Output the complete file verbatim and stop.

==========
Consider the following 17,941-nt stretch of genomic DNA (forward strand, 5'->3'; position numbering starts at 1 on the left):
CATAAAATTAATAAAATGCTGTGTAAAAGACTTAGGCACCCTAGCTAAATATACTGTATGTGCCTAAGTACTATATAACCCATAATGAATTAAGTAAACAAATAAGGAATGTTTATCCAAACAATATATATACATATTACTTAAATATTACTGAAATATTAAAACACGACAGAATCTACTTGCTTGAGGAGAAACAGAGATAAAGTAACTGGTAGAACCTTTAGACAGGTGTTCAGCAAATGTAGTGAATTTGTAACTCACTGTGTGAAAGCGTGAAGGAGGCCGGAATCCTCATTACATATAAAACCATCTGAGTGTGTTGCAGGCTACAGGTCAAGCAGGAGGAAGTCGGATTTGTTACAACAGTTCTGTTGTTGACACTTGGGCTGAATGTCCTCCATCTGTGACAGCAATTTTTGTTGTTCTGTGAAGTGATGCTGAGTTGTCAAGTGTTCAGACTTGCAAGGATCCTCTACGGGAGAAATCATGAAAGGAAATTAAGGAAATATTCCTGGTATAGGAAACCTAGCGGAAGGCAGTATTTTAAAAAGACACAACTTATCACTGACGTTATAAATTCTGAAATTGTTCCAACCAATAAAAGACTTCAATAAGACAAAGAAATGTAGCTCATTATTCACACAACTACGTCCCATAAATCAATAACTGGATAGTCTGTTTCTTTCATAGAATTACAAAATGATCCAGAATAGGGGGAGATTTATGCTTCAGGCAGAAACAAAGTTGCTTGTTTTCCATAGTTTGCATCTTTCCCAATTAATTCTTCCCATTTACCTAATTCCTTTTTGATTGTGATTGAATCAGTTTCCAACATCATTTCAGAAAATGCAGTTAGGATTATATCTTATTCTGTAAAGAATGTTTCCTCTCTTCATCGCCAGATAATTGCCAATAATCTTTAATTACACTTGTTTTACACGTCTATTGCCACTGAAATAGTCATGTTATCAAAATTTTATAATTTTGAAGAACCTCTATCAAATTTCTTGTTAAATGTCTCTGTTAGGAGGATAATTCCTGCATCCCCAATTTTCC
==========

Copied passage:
Consider the following 17,941-nt stretch of genomic DNA (forward strand, 5'->3'; position numbering starts at 1 on the left):
CATAAAATTAATAAAATGCTGTGTAAAAGACTTAGGCACCCTAGCTAAATATACTGTATGTGCCTAAGTACTATATAACCCATAATGAATTAAGTAAACAAATAAGGAATGTTTATCCAAACAATATATATACATATTACTTAAATATTACTGAAATATTAAAACACGACAGAATCTACTTGCTTGAGGAGAAACAGAGATAAAGTAACTGGTAGAACCTTTAGACAGGTGTTCAGCAAATGTAGTGAATTTGTAACTCACTGTGTGAAAGCGTGAAGGAGGCCGGAATCCTCATTACATATAAAACCATCTGAGTGTGTTGCAGGCTACAGGTCAAGCAGGAGGAAGTCGGATTTGTTACAACAGTTCTGTTGTTGACACTTGGGCTGAATGTCCTCCATCTGTGACAGCAATTTTTGTTGTTCTGTGAAGTGATGCTGAGTTGTCAAGTGTTCAGACTTGCAAGGATCCTCTACGGGAGAAATCATGAAAGGAAATTAAGGAAATATTCCTGGTATAGGAAACCTAGCGGAAGGCAGTATTTTAAAAAGACACAACTTATCACTGACGTTATAAATTCTGAAATTGTTCCAACCAATAAAAGACTTCAATAAGACAAAGAAATGTAGCTCATTATTCACACAACTACGTCCCATAAATCAATAACTGGATAGTCTGTTTCTTTCATAGAATTACAAAATGATCCAGAATAGGGGGAGATTTATGCTTCAGGCAGAAACAAAGTTGCTTGTTTTCCATAGTTTGCATCTTTCCCAATTAATTCTTCCCATTTACCTAATTCCTTTTTGATTGTGATTGAATCAGTTTCCAACATCATTTCAGAAAATGCAGTTAGGATTATATCTTATTCTGTAAAGAATGTTTCCTCTCTTCATCGCCAGATAATTGCCAATAATCTTTAATTACACTTGTTTTACACGTCTATTGCCACTGAAATAGTCATGTTATCAAAATTTTATAATTTTGAAGAACCTCTATCAAATTTCTTGTTAAATGTCTCTGTTAGGAGGATAATTCCTGCATCCCCAATTTTCC